If you believe the earlier gospels, Jesus’ ministry lasted three years. (The late, largely ahistorical Gospel of John says only one year.) I am sure his disciples began to wonder just what had really been accomplished in that time; for despite numerous sermons, healings, and exorcisms, the movement remained quite small. What it did seem to have done was to alienate religious authorities and anger the rulers of the age. But now, enroute Jerusalem and destiny, the executive committee — Peter, James, and John — are called up a mountain by Jesus for a retreat, [Mt.17: 1-9] It was time to recharge before moving onRead More →

Last week the Matthaean Jesus assured his fellow-Jews that God’s Covenant with the Drafted People is eternal and immutable. Today [Mt. 5: 21-37] he talks about how those in his movement are to apply the Law, and his project is to torque up the Torah in order to move it from observation of the letter of the law (which allowed the religious professionals of the time to find and exploit loopholes) to observation of the spirit of the law, wherein Divine intention can be fulfilled. He does it with a “You’ve heard that…but I say…” format. For an example, the proscription on murder is revisedRead More →

Sunday’s gospel pericope [Mt.5: 13-20] tells us about the agenda of the community writing in the name of Saint Matthew, as revealed in the portrayal of Jesus, First, you will have notice that Jesus tells his followers that the Jewish Law is eternal and goes on to warn that anyone who counsels others to disregard even a single commandment will be “least in the kingdom of heaven.” This is an obvious assault on the law-free version of Christianity authored by Saint Paul, for Matthew’s Jewish Christian community clearly holds that one must be an observant Jew first, then a Christian. Their viewpoint eventually became peripheralRead More →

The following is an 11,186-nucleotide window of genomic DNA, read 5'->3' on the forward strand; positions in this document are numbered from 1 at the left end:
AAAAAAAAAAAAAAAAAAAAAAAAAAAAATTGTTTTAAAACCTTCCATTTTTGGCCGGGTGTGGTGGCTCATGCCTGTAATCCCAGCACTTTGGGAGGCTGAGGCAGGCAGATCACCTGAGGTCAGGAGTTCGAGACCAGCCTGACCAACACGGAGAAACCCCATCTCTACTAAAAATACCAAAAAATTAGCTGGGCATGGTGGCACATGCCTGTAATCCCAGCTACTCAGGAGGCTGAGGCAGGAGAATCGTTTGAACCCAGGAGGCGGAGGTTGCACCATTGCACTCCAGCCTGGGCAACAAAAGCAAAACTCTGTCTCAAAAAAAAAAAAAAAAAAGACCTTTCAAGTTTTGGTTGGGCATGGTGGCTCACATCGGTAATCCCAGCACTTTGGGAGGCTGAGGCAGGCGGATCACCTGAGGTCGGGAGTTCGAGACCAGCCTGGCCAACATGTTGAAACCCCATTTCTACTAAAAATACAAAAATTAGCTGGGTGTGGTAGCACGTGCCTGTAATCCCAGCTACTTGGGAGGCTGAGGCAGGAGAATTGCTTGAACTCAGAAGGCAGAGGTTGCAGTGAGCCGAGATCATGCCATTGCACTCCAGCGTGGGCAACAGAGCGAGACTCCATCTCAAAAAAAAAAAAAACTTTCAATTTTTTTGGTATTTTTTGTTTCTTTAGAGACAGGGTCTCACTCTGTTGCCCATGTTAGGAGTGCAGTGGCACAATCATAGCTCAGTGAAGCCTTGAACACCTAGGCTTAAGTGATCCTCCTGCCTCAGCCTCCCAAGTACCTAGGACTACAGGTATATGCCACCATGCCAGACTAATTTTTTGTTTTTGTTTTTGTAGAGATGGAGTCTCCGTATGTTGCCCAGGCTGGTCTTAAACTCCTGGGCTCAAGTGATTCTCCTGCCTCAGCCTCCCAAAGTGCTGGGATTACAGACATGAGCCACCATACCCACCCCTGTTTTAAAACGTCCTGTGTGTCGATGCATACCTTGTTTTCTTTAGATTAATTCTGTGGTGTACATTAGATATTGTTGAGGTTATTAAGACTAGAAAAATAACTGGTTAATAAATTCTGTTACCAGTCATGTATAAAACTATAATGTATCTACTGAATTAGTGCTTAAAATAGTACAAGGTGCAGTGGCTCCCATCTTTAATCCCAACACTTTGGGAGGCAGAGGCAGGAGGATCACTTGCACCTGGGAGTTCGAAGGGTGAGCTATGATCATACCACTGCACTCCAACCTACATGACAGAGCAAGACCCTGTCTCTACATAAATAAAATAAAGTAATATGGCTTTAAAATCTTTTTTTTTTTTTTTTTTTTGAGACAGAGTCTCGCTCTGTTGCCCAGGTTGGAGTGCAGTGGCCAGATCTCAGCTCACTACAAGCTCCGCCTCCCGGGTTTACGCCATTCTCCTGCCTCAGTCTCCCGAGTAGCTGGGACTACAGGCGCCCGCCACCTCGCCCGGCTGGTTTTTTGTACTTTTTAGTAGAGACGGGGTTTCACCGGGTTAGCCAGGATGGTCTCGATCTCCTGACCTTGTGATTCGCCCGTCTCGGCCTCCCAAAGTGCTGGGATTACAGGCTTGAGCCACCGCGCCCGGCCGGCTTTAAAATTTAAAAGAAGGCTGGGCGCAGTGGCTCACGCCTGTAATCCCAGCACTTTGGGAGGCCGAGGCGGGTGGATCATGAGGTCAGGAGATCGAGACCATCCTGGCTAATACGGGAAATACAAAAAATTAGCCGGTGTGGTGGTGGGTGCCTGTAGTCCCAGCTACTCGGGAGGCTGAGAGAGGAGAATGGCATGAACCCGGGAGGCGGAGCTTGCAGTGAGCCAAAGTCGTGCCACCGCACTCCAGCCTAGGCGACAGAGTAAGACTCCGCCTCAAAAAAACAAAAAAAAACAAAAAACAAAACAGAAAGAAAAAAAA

If you have ever seen the beginning of a Sesame Street episode, you will soon understand when I say this sermon is brought to you by the letter M. Our Saint today is Manche Masemola who was born in Marishane, a remote village in South Africa. Being a female, and in a non-Christian culture, she was not sent to school, nor taken to church. In fact, Christians were viewed with deep suspicion. In 1919, Father Augustine Moeka, an Anglican Monk, came and established a Mission in Marishane. Manche and her sister happened to encounter Moeka preaching. Her sister was not interested or perhaps chary ofRead More →

Today is a double feast, both the Presentation of Jesus and the Purification of Mary. Luke, the first gentile gospel writer, is keen on continuity between covenants. Let’s see what is going on. In cases of childbirth, only the woman was required to submit to a rite of purification (Luke’s “their purification” reflects his typical confusion about Jewish traditions.) This ceremony continued in the Church until revision in 1979 when it became a public “Thanksgiving for the Birth or Adoption of a Child.” In Judaism, the obsevant were expected to tithe ten-percent of everything they received and to donate to the Temple the “firstfuit” ofRead More →